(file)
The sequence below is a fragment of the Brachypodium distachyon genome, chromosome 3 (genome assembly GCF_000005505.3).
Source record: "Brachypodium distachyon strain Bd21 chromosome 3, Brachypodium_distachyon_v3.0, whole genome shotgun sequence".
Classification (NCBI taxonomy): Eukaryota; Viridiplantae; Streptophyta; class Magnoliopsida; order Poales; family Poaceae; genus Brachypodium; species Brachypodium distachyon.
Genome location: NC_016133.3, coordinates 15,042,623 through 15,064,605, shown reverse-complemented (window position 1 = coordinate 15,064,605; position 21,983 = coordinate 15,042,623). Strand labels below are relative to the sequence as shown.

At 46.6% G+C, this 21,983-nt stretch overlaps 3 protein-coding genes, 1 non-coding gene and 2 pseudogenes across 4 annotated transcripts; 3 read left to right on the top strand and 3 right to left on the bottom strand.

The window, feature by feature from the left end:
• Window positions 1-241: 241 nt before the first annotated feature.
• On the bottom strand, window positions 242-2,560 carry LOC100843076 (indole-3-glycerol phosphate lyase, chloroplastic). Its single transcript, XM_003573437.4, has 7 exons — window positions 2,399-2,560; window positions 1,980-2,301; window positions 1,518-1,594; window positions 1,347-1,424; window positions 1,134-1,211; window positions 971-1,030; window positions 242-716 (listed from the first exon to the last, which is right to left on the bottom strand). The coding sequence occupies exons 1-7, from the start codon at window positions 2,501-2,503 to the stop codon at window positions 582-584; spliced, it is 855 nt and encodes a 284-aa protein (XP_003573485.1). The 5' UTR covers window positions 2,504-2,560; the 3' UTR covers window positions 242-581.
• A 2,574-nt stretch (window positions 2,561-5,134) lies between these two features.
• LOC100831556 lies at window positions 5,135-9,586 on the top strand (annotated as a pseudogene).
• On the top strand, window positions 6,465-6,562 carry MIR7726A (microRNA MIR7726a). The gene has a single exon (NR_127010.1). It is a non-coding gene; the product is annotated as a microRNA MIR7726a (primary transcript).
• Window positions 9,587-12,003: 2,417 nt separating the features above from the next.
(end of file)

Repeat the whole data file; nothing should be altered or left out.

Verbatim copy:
The sequence below is a fragment of the Brachypodium distachyon genome, chromosome 3 (genome assembly GCF_000005505.3).
Source record: "Brachypodium distachyon strain Bd21 chromosome 3, Brachypodium_distachyon_v3.0, whole genome shotgun sequence".
Classification (NCBI taxonomy): Eukaryota; Viridiplantae; Streptophyta; class Magnoliopsida; order Poales; family Poaceae; genus Brachypodium; species Brachypodium distachyon.
Genome location: NC_016133.3, coordinates 15,042,623 through 15,064,605, shown reverse-complemented (window position 1 = coordinate 15,064,605; position 21,983 = coordinate 15,042,623). Strand labels below are relative to the sequence as shown.

At 46.6% G+C, this 21,983-nt stretch overlaps 3 protein-coding genes, 1 non-coding gene and 2 pseudogenes across 4 annotated transcripts; 3 read left to right on the top strand and 3 right to left on the bottom strand.

The window, feature by feature from the left end:
• Window positions 1-241: 241 nt before the first annotated feature.
• On the bottom strand, window positions 242-2,560 carry LOC100843076 (indole-3-glycerol phosphate lyase, chloroplastic). Its single transcript, XM_003573437.4, has 7 exons — window positions 2,399-2,560; window positions 1,980-2,301; window positions 1,518-1,594; window positions 1,347-1,424; window positions 1,134-1,211; window positions 971-1,030; window positions 242-716 (listed from the first exon to the last, which is right to left on the bottom strand). The coding sequence occupies exons 1-7, from the start codon at window positions 2,501-2,503 to the stop codon at window positions 582-584; spliced, it is 855 nt and encodes a 284-aa protein (XP_003573485.1). The 5' UTR covers window positions 2,504-2,560; the 3' UTR covers window positions 242-581.
• A 2,574-nt stretch (window positions 2,561-5,134) lies between these two features.
• LOC100831556 lies at window positions 5,135-9,586 on the top strand (annotated as a pseudogene).
• On the top strand, window positions 6,465-6,562 carry MIR7726A (microRNA MIR7726a). The gene has a single exon (NR_127010.1). It is a non-coding gene; the product is annotated as a microRNA MIR7726a (primary transcript).
• Window positions 9,587-12,003: 2,417 nt separating the features above from the next.